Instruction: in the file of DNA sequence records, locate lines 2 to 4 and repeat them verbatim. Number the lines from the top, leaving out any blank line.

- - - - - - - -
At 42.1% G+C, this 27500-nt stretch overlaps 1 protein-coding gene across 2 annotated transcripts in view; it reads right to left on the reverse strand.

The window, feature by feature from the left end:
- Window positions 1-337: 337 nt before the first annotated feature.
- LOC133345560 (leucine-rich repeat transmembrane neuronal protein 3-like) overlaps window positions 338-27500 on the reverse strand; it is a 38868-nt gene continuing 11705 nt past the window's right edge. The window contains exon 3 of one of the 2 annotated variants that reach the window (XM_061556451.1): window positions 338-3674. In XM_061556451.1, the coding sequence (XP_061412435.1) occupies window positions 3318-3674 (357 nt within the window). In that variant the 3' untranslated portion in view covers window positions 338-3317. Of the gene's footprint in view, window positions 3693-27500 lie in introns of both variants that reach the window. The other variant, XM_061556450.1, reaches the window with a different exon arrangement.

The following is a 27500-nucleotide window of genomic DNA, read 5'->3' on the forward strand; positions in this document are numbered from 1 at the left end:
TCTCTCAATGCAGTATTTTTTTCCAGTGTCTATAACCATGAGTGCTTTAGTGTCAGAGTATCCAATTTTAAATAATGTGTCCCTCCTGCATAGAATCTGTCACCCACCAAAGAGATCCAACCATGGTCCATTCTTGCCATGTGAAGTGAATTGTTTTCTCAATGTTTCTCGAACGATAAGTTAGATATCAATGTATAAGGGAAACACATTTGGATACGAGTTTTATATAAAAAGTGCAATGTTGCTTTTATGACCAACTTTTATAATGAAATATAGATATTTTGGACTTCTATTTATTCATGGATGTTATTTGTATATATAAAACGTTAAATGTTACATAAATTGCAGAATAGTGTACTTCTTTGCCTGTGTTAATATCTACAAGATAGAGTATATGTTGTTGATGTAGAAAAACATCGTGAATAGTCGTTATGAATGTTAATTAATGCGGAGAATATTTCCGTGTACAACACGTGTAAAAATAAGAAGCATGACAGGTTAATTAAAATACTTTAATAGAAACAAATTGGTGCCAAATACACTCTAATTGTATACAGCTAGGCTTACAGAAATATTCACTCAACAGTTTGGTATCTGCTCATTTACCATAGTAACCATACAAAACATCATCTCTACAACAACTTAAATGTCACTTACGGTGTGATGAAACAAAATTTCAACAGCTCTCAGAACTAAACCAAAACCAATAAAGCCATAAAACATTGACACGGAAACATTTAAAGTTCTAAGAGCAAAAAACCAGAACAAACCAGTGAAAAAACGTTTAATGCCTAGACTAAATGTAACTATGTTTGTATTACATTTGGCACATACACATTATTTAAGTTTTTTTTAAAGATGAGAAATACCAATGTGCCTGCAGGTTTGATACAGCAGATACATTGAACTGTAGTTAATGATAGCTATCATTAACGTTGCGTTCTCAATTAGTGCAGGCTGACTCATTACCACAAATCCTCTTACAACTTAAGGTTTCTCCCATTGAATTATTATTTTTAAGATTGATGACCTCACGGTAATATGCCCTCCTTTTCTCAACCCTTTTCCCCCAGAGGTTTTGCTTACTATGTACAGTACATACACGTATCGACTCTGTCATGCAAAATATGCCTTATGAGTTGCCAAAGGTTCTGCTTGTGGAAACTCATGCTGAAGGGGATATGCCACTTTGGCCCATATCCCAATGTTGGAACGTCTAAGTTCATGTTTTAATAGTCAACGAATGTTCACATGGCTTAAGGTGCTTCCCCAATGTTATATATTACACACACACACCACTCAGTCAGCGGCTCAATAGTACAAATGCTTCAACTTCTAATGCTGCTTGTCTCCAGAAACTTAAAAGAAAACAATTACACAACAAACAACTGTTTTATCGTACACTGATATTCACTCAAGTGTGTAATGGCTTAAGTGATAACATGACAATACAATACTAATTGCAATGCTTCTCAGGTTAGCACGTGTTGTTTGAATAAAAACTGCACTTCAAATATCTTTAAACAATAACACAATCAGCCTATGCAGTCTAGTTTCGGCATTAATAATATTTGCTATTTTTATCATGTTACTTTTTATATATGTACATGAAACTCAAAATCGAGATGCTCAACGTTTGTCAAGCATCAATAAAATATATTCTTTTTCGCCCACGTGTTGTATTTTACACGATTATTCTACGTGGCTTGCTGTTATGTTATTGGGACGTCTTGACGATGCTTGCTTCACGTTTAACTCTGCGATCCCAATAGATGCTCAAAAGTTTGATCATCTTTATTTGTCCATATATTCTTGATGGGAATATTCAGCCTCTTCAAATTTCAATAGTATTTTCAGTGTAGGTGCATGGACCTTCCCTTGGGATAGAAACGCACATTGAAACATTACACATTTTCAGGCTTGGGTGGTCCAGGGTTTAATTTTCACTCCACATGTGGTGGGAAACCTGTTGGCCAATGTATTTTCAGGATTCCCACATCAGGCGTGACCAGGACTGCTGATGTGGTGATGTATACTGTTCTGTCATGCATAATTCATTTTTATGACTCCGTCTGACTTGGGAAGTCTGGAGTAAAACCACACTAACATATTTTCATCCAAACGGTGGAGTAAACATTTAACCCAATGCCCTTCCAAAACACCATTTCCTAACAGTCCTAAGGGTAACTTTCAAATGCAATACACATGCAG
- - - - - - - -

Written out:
The window, feature by feature from the left end:
- Window positions 1-337: 337 nt before the first annotated feature.
- LOC133345560 (leucine-rich repeat transmembrane neuronal protein 3-like) overlaps window positions 338-27500 on the reverse strand; it is a 38868-nt gene continuing 11705 nt past the window's right edge. The window contains exon 3 of one of the 2 annotated variants that reach the window (XM_061556451.1): window positions 338-3674. In XM_061556451.1, the coding sequence (XP_061412435.1) occupies window positions 3318-3674 (357 nt within the window). In that variant the 3' untranslated portion in view covers window positions 338-3317. Of the gene's footprint in view, window positions 3693-27500 lie in introns of both variants that reach the window. The other variant, XM_061556450.1, reaches the window with a different exon arrangement.